FOOT PAIN &
PAIN - BEHIND THE HEEL PAIN
When foot pain and tenderness
occurs behind the heel, the usual podiatry causes are Achilles'
Tendonitis, Peroneal Tendonitis, Retrocalcaneal Bursitis and
AND PERONEAL TENDONITIS:
tendinitis is a condition that usually occurs from repetitive injury to the tendon.
The location of the pain is usually two places. The insertion
of the Achilles' Tendon onto the heel is the most common location
for Tendonitis. Another usual location for Achilles' Tendonitis
is about two inches above the ankle joint at the Myotendonous
Junction. Peroneal Tendonotis usually results in pain to
the outside and back part of the ankle and is caused from excessive
guarding of the foot in using the Peroneal Tendons to walk a
different way to relieve pain in the foot. Treatment for
both Achilles' and Peroneal Tendonitis consists of resting the
injured tendon to varying degrees depending on the severity of
the injury. A night splint for mild to moderate Tendonitis
is an excellent treatment along with avoiding heavy activity
and the use of anti-inflammatory medications. For severe
Achilles' or Peroneal Tendonitis, casting for four to six weeks
is essential for healing the injury. Cortisone injections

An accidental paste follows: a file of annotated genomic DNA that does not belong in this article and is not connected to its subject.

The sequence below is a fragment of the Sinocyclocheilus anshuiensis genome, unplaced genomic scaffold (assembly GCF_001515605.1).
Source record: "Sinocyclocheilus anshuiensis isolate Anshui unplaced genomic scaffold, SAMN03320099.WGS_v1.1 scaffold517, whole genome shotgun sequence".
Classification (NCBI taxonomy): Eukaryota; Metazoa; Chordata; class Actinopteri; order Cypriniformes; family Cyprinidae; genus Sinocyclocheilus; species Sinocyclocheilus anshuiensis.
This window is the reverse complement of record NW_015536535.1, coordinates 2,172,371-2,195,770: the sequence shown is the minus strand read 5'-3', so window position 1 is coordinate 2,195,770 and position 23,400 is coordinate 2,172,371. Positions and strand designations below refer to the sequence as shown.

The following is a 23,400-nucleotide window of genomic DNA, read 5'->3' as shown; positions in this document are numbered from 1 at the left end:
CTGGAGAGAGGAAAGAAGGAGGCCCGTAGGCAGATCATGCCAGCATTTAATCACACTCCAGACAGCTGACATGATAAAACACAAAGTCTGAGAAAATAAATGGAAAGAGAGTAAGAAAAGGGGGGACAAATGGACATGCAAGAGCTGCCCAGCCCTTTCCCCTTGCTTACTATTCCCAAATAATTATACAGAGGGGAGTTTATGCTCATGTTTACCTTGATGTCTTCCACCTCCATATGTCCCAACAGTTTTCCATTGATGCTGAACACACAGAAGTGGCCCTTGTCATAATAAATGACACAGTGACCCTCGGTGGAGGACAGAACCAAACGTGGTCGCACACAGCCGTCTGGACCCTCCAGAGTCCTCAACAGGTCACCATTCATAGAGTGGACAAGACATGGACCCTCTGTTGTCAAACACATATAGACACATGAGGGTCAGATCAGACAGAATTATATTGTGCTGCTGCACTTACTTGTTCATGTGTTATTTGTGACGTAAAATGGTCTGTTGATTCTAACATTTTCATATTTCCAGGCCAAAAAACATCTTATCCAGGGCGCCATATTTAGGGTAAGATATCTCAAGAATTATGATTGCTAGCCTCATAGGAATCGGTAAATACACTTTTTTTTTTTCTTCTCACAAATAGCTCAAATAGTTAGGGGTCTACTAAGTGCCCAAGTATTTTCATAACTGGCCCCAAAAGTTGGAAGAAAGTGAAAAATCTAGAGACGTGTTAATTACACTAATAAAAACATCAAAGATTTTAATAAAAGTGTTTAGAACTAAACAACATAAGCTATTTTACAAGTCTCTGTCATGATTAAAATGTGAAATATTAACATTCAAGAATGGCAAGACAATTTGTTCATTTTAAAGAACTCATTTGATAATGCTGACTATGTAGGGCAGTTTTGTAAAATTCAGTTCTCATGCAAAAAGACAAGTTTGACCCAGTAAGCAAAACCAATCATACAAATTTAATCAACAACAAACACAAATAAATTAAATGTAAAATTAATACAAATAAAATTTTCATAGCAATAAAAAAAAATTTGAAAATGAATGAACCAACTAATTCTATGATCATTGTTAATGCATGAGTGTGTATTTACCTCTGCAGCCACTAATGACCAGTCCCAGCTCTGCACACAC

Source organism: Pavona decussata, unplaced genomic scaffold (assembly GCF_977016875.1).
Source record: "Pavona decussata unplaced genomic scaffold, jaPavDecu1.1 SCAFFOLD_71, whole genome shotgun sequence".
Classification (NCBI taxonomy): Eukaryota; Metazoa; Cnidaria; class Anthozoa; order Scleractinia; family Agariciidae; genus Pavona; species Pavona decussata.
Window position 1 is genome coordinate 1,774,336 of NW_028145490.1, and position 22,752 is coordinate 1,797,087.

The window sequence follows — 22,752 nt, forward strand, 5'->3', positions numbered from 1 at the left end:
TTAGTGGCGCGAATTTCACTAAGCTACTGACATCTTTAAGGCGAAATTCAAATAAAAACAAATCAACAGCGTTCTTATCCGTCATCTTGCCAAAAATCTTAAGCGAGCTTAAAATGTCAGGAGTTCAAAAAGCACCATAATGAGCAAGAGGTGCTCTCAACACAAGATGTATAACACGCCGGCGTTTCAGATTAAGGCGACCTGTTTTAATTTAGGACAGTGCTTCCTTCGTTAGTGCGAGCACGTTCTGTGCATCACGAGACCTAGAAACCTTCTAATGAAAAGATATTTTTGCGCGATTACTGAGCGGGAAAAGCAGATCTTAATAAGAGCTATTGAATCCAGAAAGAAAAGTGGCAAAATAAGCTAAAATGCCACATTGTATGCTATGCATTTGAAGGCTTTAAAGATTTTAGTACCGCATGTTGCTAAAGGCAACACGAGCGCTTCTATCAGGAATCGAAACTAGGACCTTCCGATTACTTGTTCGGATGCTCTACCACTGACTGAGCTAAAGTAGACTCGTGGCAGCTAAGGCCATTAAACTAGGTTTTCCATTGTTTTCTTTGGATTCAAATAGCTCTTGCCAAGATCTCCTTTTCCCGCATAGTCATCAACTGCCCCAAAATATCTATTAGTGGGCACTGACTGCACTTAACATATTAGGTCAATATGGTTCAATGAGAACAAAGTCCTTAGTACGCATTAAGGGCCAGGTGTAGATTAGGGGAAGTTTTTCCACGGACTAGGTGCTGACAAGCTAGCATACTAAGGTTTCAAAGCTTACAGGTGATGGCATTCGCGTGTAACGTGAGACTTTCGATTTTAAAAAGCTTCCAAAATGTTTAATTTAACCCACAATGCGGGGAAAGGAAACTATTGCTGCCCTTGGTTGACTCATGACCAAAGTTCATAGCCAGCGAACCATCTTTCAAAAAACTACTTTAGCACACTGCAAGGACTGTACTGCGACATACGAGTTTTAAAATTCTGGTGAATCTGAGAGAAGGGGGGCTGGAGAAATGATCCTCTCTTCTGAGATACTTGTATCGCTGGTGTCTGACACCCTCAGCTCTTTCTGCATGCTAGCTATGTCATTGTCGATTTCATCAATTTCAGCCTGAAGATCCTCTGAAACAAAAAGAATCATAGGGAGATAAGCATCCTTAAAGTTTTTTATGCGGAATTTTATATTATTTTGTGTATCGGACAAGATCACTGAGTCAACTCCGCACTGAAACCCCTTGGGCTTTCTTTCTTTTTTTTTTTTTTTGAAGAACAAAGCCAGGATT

around or in the Achilles' insertion should not be performed
because a rupture can result. In patients with flat feet
and a history of Achilles' Tendonitis, custom molded foot orthotics
© 1999 PLACENTIA-LINDA FOOT AND ANKLE GROUP PODIATRY ASSOCIATES.
All rights reserved.
Hagland's Deformity is a condition where over
years bone develops to the back of the heel bone form shoe pressure
or some other pressure
being exerted on the back of the heel. Because the location
of the bone growth is at the point where the heel bone ends in
the back of the foot, this condition is also called a "Pump
Bump". The pain from this condition varies with the
severity of the bone growth in the back of the heel. Treatment
is aimed at reducing the amount of pressure on the heel that
is causing the bone to develop. If the bone growth
becomes too large, the condition can become very painful. Surgical
correction involves removing the enlarge bone from the back of
the heel. Usually the Achilles' Tendon must be re-attached
to the heel and will require a patient to use a cast after surgery
for at least six weeks. Other than the concern over the
Achilles' Tendon, the surgery to correct a Hagland's Deformity
is a straight forward procedure that has a high success rate.
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